Tag Archives: Eucharist

God’s People, part 222: Offended Disciples

Read John 7:32-36

“The life of every creature is in its blood. That is why I have said to the people of Israel, ‘You must never eat or drink blood, for the life of any creature is in its blood.’ So whoever consumes blood will be cut off from the community.”  (Leviticus 17:14, NLT)

When we think of God’s people, we tend to think one of two things. We might think of the Israelites who were God’s “chosen people”, or we might think of specific characters in the Bible. Either way, we tend to idealize the people we are thinking about. For instance, we may think that God’s people are super faithful, holy, perform miracles and live wholly devout and righteous lives. Unfortunately, this idealism enables us to distance ourselves from being God’s people, because we feel that we fall short of those ideals. As such, I have decided to write a devotion series on specific characters in the Bible in order to show you how much these Biblical people are truly like us, and how much we are truly called to be God’s people.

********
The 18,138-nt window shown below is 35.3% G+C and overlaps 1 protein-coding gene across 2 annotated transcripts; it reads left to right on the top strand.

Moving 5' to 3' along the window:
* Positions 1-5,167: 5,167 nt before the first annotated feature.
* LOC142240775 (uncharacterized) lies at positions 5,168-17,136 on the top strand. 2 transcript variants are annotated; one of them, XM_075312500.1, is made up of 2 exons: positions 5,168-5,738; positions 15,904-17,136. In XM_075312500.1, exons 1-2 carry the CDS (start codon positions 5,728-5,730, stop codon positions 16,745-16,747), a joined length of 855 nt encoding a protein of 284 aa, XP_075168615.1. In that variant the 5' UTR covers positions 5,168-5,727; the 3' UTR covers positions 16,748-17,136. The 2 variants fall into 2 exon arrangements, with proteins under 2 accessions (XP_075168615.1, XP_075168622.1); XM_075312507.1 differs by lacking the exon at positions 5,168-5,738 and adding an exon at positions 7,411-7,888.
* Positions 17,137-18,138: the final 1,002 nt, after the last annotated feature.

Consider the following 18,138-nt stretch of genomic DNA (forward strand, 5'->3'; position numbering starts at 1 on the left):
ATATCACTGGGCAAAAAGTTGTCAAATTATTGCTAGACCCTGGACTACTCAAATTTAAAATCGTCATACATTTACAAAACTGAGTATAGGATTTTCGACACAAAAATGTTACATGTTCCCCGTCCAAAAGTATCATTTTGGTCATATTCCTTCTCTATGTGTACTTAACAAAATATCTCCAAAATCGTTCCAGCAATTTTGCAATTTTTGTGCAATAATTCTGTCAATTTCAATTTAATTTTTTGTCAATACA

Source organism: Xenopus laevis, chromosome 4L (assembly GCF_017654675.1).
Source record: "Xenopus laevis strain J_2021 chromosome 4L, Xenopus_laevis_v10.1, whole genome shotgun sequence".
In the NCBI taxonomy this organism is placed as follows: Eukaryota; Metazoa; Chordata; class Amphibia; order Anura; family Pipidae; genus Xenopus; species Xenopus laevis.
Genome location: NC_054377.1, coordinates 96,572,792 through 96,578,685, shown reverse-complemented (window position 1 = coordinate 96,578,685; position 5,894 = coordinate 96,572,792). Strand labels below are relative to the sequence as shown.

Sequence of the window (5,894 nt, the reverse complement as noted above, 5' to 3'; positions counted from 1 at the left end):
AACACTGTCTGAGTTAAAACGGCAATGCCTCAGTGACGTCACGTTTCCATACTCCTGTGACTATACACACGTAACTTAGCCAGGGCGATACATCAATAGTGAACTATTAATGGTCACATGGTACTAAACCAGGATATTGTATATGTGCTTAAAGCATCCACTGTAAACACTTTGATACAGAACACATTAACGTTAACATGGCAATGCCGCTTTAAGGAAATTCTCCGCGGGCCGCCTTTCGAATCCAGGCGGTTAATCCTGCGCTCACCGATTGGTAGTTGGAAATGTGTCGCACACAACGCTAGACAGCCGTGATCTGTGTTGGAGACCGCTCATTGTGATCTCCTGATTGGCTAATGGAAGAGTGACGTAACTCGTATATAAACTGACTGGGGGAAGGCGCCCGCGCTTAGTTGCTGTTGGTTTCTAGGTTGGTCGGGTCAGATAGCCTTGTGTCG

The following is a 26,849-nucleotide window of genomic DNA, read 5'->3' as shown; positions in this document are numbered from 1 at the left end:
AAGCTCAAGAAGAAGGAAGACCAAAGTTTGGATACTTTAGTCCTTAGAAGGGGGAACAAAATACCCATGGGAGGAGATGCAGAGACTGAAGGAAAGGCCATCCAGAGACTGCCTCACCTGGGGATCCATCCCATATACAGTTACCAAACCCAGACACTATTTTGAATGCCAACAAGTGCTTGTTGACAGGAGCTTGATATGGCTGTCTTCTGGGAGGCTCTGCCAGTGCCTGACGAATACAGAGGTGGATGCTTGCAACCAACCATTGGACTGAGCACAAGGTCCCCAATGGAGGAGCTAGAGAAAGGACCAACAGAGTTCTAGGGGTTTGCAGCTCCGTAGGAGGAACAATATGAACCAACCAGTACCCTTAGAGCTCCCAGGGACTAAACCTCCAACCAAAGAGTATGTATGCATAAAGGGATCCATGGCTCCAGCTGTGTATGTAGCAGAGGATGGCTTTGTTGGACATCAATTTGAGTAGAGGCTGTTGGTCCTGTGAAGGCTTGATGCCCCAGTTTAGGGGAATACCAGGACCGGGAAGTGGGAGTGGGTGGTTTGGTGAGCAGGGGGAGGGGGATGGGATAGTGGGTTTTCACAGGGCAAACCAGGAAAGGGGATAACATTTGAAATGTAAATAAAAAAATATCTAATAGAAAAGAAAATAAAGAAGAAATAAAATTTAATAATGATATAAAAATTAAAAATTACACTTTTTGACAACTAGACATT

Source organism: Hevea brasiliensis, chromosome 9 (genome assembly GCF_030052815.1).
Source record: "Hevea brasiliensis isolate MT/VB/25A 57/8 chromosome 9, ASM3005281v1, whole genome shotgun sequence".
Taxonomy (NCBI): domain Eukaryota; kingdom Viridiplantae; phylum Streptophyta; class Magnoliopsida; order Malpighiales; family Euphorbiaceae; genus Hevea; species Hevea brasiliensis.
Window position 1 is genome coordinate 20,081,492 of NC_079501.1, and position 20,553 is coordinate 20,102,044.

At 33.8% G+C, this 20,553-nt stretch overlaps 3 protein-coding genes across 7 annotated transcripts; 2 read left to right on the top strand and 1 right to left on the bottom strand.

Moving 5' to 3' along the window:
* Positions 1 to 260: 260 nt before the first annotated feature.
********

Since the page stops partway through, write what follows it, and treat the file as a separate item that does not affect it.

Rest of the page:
holy-communion-5Part 222: At the start of John 6:60-71, Jesus was being questioned by his disciples for something he had just taught. He was in his hometown of Nazareth and he was teaching people about himself and about his relationship with God. What’s more, he was also teaching his theological significance, foreshadowing his role as the sacrificial lamb that removes the sins of the world. Theologically speaking, this text is also explaining the significance of what would go on to be the sacrament known as the Holy Eucharist or Holy Communion.  This is one of the two sacraments that Jesus, himself, instituted and this passage is one of the passages of institution, along with the actual Last Supper he had with his disciples.